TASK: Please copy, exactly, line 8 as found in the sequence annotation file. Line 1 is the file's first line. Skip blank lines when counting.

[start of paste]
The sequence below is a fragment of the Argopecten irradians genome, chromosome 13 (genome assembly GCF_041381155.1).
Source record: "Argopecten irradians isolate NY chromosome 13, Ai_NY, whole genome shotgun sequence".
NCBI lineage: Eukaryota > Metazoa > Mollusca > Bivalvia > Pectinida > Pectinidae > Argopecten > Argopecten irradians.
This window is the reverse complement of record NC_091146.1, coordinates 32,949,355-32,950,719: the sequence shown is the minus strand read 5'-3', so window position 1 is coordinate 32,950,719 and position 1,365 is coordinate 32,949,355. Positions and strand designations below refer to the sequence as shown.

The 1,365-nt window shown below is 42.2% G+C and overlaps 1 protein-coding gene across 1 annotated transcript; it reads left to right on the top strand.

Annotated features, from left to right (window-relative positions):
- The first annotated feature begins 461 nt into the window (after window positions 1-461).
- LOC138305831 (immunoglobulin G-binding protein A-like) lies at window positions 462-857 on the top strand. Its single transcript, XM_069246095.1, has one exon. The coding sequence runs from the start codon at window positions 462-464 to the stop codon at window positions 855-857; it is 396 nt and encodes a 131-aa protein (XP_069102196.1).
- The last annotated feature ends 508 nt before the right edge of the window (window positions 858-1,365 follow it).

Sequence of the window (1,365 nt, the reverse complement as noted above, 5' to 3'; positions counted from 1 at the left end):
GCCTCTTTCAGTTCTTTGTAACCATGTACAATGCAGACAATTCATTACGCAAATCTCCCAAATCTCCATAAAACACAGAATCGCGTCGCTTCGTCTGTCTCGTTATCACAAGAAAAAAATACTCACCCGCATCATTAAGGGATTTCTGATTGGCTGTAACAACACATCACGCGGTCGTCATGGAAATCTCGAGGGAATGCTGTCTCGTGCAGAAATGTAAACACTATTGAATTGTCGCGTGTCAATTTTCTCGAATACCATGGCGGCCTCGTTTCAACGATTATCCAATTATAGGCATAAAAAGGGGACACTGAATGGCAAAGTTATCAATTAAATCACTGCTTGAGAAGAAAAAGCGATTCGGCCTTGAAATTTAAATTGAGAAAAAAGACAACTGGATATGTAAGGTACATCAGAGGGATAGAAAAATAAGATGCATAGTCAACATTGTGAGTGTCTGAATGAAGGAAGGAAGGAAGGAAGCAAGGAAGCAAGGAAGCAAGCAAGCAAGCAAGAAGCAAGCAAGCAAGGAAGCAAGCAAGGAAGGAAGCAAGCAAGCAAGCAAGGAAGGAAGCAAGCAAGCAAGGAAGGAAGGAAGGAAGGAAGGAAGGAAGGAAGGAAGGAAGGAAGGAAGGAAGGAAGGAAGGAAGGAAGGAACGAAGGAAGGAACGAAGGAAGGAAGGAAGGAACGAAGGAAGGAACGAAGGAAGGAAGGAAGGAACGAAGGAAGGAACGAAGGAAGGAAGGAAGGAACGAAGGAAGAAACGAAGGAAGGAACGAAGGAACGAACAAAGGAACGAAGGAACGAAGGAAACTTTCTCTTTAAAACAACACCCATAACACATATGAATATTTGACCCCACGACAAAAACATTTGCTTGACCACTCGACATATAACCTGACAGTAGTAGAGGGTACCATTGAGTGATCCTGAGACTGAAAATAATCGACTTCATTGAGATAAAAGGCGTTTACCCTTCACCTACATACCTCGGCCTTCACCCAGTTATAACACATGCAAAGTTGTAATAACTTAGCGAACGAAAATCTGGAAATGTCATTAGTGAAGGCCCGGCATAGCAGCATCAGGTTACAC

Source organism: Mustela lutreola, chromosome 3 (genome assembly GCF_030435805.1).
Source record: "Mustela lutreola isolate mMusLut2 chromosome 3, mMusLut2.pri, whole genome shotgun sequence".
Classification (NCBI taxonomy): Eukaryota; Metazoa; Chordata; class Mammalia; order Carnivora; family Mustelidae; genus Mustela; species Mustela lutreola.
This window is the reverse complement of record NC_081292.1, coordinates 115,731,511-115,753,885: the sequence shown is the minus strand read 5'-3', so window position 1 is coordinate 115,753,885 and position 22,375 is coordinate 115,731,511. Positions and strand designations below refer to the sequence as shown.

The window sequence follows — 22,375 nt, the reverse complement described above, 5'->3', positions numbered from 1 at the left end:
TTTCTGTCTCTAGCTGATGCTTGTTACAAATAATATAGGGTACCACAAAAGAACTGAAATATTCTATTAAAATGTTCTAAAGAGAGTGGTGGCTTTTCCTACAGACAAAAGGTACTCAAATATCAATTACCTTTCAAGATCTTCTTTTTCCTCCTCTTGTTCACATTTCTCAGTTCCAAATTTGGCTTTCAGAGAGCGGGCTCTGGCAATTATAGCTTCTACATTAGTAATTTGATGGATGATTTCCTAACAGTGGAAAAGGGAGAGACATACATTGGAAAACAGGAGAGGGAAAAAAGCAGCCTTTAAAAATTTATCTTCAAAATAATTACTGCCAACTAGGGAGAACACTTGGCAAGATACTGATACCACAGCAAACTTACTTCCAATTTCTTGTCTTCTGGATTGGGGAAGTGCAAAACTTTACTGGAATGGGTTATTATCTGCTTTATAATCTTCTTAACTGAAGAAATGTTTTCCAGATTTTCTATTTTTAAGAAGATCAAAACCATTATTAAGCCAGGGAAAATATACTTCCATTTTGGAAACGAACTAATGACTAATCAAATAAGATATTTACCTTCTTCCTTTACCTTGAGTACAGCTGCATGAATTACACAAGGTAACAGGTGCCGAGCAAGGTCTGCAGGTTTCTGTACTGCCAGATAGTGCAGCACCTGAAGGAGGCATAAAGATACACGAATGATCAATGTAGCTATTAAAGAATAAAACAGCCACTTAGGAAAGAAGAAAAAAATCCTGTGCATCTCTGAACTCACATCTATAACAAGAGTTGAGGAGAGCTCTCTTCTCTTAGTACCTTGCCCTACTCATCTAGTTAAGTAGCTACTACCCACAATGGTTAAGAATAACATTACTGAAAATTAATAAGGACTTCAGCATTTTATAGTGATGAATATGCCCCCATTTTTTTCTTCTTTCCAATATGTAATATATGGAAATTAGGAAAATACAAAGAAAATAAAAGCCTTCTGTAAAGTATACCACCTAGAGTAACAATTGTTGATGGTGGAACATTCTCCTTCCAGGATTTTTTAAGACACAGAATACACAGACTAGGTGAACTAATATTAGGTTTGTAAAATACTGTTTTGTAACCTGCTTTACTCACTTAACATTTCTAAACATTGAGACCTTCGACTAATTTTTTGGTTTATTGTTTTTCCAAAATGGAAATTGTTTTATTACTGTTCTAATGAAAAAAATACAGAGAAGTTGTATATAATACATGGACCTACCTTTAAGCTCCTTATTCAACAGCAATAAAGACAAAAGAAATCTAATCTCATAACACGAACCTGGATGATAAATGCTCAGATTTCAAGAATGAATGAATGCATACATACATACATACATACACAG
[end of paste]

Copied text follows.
- LOC138305831 (immunoglobulin G-binding protein A-like) lies at window positions 462-857 on the top strand. Its single transcript, XM_069246095.1, has one exon. The coding sequence runs from the start codon at window positions 462-464 to the stop codon at window positions 855-857; it is 396 nt and encodes a 131-aa protein (XP_069102196.1).